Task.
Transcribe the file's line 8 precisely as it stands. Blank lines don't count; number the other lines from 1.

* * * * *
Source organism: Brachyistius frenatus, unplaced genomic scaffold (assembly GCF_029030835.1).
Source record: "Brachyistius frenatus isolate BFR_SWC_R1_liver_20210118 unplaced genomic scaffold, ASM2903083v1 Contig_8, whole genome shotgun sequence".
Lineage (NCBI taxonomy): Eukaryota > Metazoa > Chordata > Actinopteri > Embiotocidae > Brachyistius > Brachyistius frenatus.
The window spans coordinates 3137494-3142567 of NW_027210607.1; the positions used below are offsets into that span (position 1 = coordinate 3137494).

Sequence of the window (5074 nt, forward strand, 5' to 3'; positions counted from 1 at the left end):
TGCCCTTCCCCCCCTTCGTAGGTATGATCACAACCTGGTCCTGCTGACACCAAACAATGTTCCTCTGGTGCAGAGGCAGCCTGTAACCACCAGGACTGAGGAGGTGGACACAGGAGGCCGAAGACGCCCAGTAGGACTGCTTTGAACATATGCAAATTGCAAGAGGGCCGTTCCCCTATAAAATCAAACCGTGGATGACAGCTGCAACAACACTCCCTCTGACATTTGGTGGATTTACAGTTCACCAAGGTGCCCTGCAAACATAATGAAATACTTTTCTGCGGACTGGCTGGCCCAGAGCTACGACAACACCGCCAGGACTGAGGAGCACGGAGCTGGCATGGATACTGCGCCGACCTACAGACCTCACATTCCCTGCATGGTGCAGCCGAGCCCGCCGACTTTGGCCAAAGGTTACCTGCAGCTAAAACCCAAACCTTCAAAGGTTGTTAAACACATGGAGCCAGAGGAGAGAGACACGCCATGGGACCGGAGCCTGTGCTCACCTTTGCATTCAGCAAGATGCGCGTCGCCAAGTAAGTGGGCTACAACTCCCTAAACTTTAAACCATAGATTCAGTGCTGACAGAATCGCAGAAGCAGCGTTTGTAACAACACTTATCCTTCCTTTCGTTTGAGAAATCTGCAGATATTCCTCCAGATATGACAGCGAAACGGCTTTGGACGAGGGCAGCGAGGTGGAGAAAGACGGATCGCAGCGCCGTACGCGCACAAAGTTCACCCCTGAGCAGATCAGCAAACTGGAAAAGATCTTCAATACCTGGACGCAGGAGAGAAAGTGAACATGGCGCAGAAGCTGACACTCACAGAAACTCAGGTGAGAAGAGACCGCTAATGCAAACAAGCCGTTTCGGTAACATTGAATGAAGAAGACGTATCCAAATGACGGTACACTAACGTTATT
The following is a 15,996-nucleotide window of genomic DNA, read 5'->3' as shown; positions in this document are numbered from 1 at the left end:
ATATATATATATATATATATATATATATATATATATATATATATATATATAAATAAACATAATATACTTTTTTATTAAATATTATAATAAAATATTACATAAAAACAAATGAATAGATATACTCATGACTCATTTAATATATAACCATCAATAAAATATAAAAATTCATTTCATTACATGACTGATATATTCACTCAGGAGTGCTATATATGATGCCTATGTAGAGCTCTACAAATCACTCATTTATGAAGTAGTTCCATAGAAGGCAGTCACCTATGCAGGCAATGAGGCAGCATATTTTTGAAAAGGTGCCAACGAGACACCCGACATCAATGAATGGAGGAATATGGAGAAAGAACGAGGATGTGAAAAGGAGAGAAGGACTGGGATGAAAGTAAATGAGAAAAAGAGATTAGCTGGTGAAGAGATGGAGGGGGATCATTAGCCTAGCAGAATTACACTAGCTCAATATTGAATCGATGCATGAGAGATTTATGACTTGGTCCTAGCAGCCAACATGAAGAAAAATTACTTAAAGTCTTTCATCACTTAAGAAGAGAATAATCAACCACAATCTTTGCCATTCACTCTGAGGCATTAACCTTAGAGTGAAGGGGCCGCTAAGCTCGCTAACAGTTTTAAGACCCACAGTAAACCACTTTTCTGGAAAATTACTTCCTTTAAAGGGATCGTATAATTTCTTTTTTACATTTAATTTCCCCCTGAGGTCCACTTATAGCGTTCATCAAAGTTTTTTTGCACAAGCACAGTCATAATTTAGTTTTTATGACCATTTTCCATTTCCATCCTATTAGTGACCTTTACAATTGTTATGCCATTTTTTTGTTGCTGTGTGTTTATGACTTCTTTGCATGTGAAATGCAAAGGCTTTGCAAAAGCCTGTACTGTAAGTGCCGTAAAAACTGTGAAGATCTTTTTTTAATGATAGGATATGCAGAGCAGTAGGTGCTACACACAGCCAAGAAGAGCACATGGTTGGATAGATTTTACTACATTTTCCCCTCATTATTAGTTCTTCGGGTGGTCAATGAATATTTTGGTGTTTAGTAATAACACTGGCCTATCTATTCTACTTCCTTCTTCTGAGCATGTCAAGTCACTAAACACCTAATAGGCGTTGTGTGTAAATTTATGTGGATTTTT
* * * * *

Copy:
ATATATATATATATATATATATATATATATATATATATATATATATATATAAATAAACATAATATACTTTTTTATTAAATATTATAATAAAATATTACATAAAAACAAATGAATAGATATACTCATGACTCATTTAATATATAACCATCAATAAAATATAAAAATTCATTTCATTACATGACTGATATATTCACTCAGGAGTGCTATATATGATGCCTATGTAGAGCTCTACAAATCACTCATTTATGAAGTAGTTCCATAGAAGGCAGTCACCTATGCAGGCAATGAGGCAGCATATTTTTGAAAAGGTGCCAACGAGACACCCGACATCAATGAATGGAGGAATATGGAGAAAGAACGAGGATGTGAAAAGGAGAGAAGGACTGGGATGAAAGTAAATGAGAAAAAGAGATTAGCTGGTGAAGAGATGGAGGGGGATCATTAGCCTAGCAGAATTACACTAGCTCAATATTGAATCGATGCATGAGAGATTTATGACTTGGTCCTAGCAGCCAACATGAAGAAAAATTACTTAAAGTCTTTCATCACTTAAGAAGAGAATAATCAACCACAATCTTTGCCATTCACTCTGAGGCATTAACCTTAGAGTGAAGGGGCCGCTAAGCTCGCTAACAGTTTTAAGACCCACAGTAAACCACTTTTCTGGAAAATTACTTCCTTTAAAGGGATCGTATAATTTCTTTTTTACATTTAATTTCCCCCTGAGGTCCACTTATAGCGTTCATCAAAGTTTTTTTGCACAAGCACAGTCATAATTTAGTTTTTATGACCATTTTCCATTTCCATCCTATTAGTGACCTTTACAATTGTTATGCCATTTTTTTGTTGCTGTGTGTTTATGACTTCTTTGCATGTGAAATGCAAAGGCTTTGCAAAAGCCTGTACTGTAAGTGCCGTAAAAACTGTGAAGATCTTTTTTTAATGATAGGATATGCAGAGCAGTAGGTGCTACACACAGCCAAGAAGAGCACATGGTTGGATAGATTTTACTACATTTTCCCCTCATTATTAGTTCTTCGGGTGGTCAATGAATATTTTGGTGTTTAGTAATAACACTGGCCTATCTATTCTACTTCCTTCTTCTGAGCATGTCAAGTCACTAAACACCTAATAGGCGTTGTGTGTAAATTTATGTGGATTTTT